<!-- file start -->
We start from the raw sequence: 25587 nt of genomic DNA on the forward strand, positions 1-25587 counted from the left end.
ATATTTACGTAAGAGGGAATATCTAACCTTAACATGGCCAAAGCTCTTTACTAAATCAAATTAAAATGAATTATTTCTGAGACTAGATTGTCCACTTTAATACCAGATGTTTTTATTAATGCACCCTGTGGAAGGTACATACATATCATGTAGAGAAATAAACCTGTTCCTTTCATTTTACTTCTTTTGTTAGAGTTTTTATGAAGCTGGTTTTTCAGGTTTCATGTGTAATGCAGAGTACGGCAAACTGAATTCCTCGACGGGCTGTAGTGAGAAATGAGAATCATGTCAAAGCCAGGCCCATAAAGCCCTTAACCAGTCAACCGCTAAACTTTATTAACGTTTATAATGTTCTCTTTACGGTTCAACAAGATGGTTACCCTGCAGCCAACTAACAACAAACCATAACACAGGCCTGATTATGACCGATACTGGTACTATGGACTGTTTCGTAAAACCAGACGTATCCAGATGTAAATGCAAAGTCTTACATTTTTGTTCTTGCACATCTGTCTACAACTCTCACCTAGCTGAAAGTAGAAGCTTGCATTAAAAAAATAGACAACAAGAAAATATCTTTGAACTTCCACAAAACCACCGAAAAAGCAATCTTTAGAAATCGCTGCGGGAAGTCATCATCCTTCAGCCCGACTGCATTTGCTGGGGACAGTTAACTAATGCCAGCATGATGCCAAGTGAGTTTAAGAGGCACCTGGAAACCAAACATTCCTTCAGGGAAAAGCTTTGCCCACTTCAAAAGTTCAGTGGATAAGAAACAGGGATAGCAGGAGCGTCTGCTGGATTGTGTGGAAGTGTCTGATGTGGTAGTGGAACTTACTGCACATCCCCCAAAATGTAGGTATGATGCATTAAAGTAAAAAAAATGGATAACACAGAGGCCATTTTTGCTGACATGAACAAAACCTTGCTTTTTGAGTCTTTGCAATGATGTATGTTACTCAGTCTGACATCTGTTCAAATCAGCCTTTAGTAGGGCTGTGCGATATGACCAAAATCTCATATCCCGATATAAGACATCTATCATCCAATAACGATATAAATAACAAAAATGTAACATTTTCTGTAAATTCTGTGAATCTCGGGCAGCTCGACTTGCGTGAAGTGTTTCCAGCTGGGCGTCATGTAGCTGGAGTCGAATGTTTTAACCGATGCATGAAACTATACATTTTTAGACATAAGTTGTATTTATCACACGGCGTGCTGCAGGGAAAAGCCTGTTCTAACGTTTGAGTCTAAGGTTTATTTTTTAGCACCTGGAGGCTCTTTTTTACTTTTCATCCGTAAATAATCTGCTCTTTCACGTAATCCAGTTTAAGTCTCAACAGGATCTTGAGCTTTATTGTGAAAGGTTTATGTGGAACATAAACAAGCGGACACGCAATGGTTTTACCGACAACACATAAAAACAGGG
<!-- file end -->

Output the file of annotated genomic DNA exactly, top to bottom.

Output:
We start from the raw sequence: 25587 nt of genomic DNA on the forward strand, positions 1-25587 counted from the left end.
ATATTTACGTAAGAGGGAATATCTAACCTTAACATGGCCAAAGCTCTTTACTAAATCAAATTAAAATGAATTATTTCTGAGACTAGATTGTCCACTTTAATACCAGATGTTTTTATTAATGCACCCTGTGGAAGGTACATACATATCATGTAGAGAAATAAACCTGTTCCTTTCATTTTACTTCTTTTGTTAGAGTTTTTATGAAGCTGGTTTTTCAGGTTTCATGTGTAATGCAGAGTACGGCAAACTGAATTCCTCGACGGGCTGTAGTGAGAAATGAGAATCATGTCAAAGCCAGGCCCATAAAGCCCTTAACCAGTCAACCGCTAAACTTTATTAACGTTTATAATGTTCTCTTTACGGTTCAACAAGATGGTTACCCTGCAGCCAACTAACAACAAACCATAACACAGGCCTGATTATGACCGATACTGGTACTATGGACTGTTTCGTAAAACCAGACGTATCCAGATGTAAATGCAAAGTCTTACATTTTTGTTCTTGCACATCTGTCTACAACTCTCACCTAGCTGAAAGTAGAAGCTTGCATTAAAAAAATAGACAACAAGAAAATATCTTTGAACTTCCACAAAACCACCGAAAAAGCAATCTTTAGAAATCGCTGCGGGAAGTCATCATCCTTCAGCCCGACTGCATTTGCTGGGGACAGTTAACTAATGCCAGCATGATGCCAAGTGAGTTTAAGAGGCACCTGGAAACCAAACATTCCTTCAGGGAAAAGCTTTGCCCACTTCAAAAGTTCAGTGGATAAGAAACAGGGATAGCAGGAGCGTCTGCTGGATTGTGTGGAAGTGTCTGATGTGGTAGTGGAACTTACTGCACATCCCCCAAAATGTAGGTATGATGCATTAAAGTAAAAAAAATGGATAACACAGAGGCCATTTTTGCTGACATGAACAAAACCTTGCTTTTTGAGTCTTTGCAATGATGTATGTTACTCAGTCTGACATCTGTTCAAATCAGCCTTTAGTAGGGCTGTGCGATATGACCAAAATCTCATATCCCGATATAAGACATCTATCATCCAATAACGATATAAATAACAAAAATGTAACATTTTCTGTAAATTCTGTGAATCTCGGGCAGCTCGACTTGCGTGAAGTGTTTCCAGCTGGGCGTCATGTAGCTGGAGTCGAATGTTTTAACCGATGCATGAAACTATACATTTTTAGACATAAGTTGTATTTATCACACGGCGTGCTGCAGGGAAAAGCCTGTTCTAACGTTTGAGTCTAAGGTTTATTTTTTAGCACCTGGAGGCTCTTTTTTACTTTTCATCCGTAAATAATCTGCTCTTTCACGTAATCCAGTTTAAGTCTCAACAGGATCTTGAGCTTTATTGTGAAAGGTTTATGTGGAACATAAACAAGCGGACACGCAATGGTTTTACCGACAACACATAAAAACAGGG